Take the 2-minute tour ×
Stack Overflow is a question and answer site for professional and enthusiast programmers. It's 100% free, no registration required.

I'm currently evaluating the use of ADO.NET for a C++ application that currently uses plain old ADO. Given that we're redoing the whole database interaction, we'd like to determine if using the more modern and actively developed technology of ADO.NET would be beneficial.

After some measurements it appears that for certain test queries that retrieve a lot of rows with few columns that all contain strings, ADO.NET is actually about 20% slower for us than using plain ADO. Our profiler suggests that the conversion of System.String results into the std::wstring used by the application is one of the bottlenecks. I can't switch any of the upper layers of the application to using System.String, so we are stuck with this particular conversion.

A rough outline of the code looks like this:

System::Data::SqlClient::SqlCommand^ sqlCmd =
  gcnew System::Data::SqlClient::SqlCommand(cmd, m_DBConnection.get());
System::Data::SqlClient::SqlDataReader^ reader = sqlCmd->ExecuteReader();
if (reader->HasRows)
    using namespace msclr::interop;
    while (reader->Read())
      std::vector<std::wstring> results;
      for (int i=0; i < reader->FieldCount; ++i)
        std::wstring col_data;
        TypeCode type = Type::GetTypeCode(reader->GetFieldType(i));
        switch (type)
           // ... omit lots of different types
        case TypeCode::String:
            System::String^ tmp = reader->GetString(i);
            col_data = marshal_as<std::wstring>(tmp);
          // ... more type conversion code removed
      // NOTE: Callback into native result processing code

I've spent a lot of time reading up on the various ways of getting a std::wstring out of the System.String and measured most of them. They all seem to perform roughly similar - we're talking decimal points in the percentage of CPU usage. In the end I simply settled for using marshal_as<std::wstring> as it's the most readable and appears to be as performant as the other solutions (ie, using PtrToStringChars or the method described in MSDN here).

Using the DataReader works very well from a conceptual point of view as most of the processing we do on the data is row oriented anyway.

The only other slightly unexpected bottleneck I noticed is the retrieval of the TypeCode for the results columns; I'm already planning to move that outside the main results processing loop and only retrieve the type codes once per query result.

After this lengthy introduction, can anybody recommend a less costly way to convert the string data from a System.String to a std::wstring or am I already looking at the optimum performance here? I'm obviously more looking for slightly out of the ordinary ways given that I've already tried all the ordinary ones...

EDIT: Looks like I fell into a trap of my own making here. Yes, the code above is about 20% slower than the equivalent plain ADO code in Debug mode. However switching it into Release mode, the bottleneck is still measurable but the ADO.NET code above is suddenly almost 50% faster than the older ADO code. So while I'm still concerned a little about the cost of the string conversion, it's not as big in Release mode as it first appeared.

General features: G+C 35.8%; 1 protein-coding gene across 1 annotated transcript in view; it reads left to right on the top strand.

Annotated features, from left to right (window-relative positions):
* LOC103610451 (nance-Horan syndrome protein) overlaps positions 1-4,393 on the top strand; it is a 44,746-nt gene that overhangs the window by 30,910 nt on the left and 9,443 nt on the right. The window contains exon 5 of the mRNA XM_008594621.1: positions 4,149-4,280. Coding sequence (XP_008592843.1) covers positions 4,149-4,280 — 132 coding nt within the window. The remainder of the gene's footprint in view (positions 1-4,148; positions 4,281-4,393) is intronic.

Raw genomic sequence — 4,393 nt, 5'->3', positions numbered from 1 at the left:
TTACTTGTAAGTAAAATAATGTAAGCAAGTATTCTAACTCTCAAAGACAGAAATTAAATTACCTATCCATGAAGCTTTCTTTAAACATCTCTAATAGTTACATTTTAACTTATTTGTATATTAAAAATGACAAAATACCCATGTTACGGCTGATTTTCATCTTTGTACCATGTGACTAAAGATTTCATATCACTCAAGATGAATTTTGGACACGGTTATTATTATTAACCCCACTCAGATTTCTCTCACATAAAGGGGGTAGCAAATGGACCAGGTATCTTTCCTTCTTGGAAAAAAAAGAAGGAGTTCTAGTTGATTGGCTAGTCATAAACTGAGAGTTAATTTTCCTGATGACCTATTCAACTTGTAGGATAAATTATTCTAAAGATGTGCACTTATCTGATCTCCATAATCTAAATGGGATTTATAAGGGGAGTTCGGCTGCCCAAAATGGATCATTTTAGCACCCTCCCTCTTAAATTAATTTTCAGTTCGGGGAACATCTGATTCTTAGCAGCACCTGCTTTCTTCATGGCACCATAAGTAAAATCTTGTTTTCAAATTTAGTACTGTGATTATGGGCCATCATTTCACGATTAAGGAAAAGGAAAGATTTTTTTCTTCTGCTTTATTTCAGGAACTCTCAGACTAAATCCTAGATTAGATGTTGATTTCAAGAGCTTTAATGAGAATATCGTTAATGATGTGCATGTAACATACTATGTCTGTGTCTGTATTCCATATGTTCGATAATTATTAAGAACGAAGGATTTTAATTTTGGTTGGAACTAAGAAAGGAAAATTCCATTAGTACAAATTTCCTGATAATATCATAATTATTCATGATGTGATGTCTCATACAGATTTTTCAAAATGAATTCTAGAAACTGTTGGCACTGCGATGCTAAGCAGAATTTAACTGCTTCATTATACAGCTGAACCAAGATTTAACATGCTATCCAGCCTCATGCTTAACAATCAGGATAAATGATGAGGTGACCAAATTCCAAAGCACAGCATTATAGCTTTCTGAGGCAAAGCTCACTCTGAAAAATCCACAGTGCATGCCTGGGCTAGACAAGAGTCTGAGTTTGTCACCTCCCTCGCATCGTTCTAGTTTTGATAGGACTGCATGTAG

share|improve this question
There's another trap you fell into. A query takes, what, a handful of milliseconds to get the first result from the dbase server. The post processing can't take more than a bunch of microseconds. Several orders of magnitude less. However fast you make that, it still takes that handful of milliseconds. –  Hans Passant Mar 5 '11 at 0:11
Yes and no. When you read a lot of data from a database on a very regular basis (like we do in this case), the speed of certain operations is still an issue. We're talking tens of seconds to minutes (worst case) here, so the time spent processing each row unfortunately matters. –  Timo Geusch Mar 5 '11 at 0:37

1 Answer 1

up vote 0 down vote accepted

I don't see there being any way to optimize that, since the implementation of marshal_as<std::wstring> just grabs the internal C string and assigns it to an std::wstring. You can't get much more efficient than that.

The only solution I can see is splitting up your rows and having N threads process them in parallel. The only issue is that you would need to reserve enough space in your vector to prevent a resize from taking place during processing, but that looks easy enough.

If you're using Visual Studio 2010, I think the C++0x threading library would be sufficient for this task, though I'm not sure how much (if any) is implemented in Visual Studio so far.

share|improve this answer
Thanks - with the current architecture, splitting the processing across multiple threads will add more complexity that isn't justified by the performance increase in comparison to the amount of code that would need to be rewritten to account for this change. The joy of legacy systems. –  Timo Geusch Mar 4 '11 at 23:57

Your Answer


By posting your answer, you agree to the privacy policy and terms of service.

Not the answer you're looking for? Browse other questions tagged or ask your own question.